3. Actual Damages
Finally, Defendants argue that the Complaint fails to allege that Plaintiff sustained " actual damages," which allegation is required to state a claim for a negligent violation of the FCRA. See 15 U.S.C. § 1681o; Morse, 2012 WL 6020090, at *3. In his Amended Complaint, Plaintiff alleges that, " [a]s a result of . . . Defendant's conduct, . . . Plaintiff suffered damage by loss of credit, loss of the ability to purchase and benefit from credit, and lowering of credit lines, and having to pay higher auto insurance premiums." (Am. Compl. ¶ 27.) This is enough to satisfy Plaintiff's burden to allege actual damages. See Gorman v. Wolpoff & Abramson, LLP, 584 F.3d 1147, 1174 (9th Cir. 2009) (holding that the plaintiff's " evidence that he was refused credit or offered higher than advertised interest rates" and his claim " that he had to borrow money at inflated interest rates" were " sufficient to establish . . . damages" in an FCRA claim); Shaunfield v. Experian Info. Solutions, Inc., 991 F.Supp.2d 786, 2014 WL 103703, at *5 (N.D. Tex. Jan. 9, 2014) (holding that allegations that the plaintiff " was denied credit (including a mortgage refinance), was forced to pay a much higher interest rate for the credit he could secure, and had difficulty obtaining insurance and employment," were sufficient to " raise a reasonable inference . . . that [the p]laintiff suffered actual damages" (alteration and internal quotation marks omitted)); Edeh v. Equifax Info. Servs., LLC, 974 F.Supp.2d 1220, 2013 WL 5357755, at *16 (D. Minn. Sept. 24, 2013) (" A denial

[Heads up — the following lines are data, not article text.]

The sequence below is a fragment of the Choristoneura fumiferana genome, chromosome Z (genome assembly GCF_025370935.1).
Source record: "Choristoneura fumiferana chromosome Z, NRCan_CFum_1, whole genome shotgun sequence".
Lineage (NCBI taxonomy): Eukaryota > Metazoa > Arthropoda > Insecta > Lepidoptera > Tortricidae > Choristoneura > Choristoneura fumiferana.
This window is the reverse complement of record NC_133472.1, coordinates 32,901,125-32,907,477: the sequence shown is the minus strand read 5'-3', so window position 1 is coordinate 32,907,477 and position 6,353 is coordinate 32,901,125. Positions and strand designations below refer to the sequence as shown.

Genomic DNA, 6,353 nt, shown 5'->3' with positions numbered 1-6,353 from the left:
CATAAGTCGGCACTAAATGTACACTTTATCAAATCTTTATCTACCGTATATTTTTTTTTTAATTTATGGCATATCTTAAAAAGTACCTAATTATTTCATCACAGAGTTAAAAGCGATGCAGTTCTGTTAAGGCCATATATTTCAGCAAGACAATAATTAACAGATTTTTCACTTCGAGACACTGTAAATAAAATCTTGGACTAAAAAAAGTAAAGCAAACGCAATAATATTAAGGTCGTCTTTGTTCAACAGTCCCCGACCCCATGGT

of credit or higher interest rates resulting from [an] error on a credit report can constitute actual damages under the FCRA." ); Carvalho v. Equifax Info. Servs., LLC, 588 F.Supp.2d 1089, 1095 (N.D. Cal. 2008) (listing examples of " actual damages," including " damages caused by . . . injury to reputation or creditworthiness" ), aff'd, 629 F.3d 876 (9th Cir. 2010).
The Court is cognizant that " [t]he Second Circuit, as a general matter, is solicitous of pro se litigants, enforcing standards of procedural leniency rather than holding them to the rigidities of federal practice." Watson v. Geithner, No. 11-CV-9527, 2013 WL 5441748, at *2 n.1 (S.D.N.Y. Sept. 27, 2013). Pro se litigants are " ordinarily afforded" " special solicitude," which " takes a variety of forms," including " relaxation of the limitations on the amendment of pleadings . . . ." Tracy v. Freshwater, 623 F.3d 90, 101 (2d Cir. 2010). But " [i]n some circumstances, such as when a particular pro se litigant is familiar with the procedural setting as a result of prior experience, . . . it falls well within a district court's discretion to lessen the solicitude that would normally be afforded." Id. at 102. Although the Court has been particularly solicitous of Plaintiff to date, this is a case in which the Court would be well within its rights to limit such solicitude, as Plaintiff has filed at least three other similar actions under the FCRA in the Southern District of New York in the past several years. See Braun v. NCO Fin. Sys., Inc., No. 12-CV-8927 (S.D.N.Y. filed Dec. 6, 2012); Braun v. United Recovery Sys., LP, No. 12-CV-4687, 14 F.Supp.3d 159, (S.D.N.Y. filed June 12, 2012); Braun v. Encore Receivable Mgmt., Inc., No. 12-CV-4384 (S.D.N.Y. filed June 4, 2012).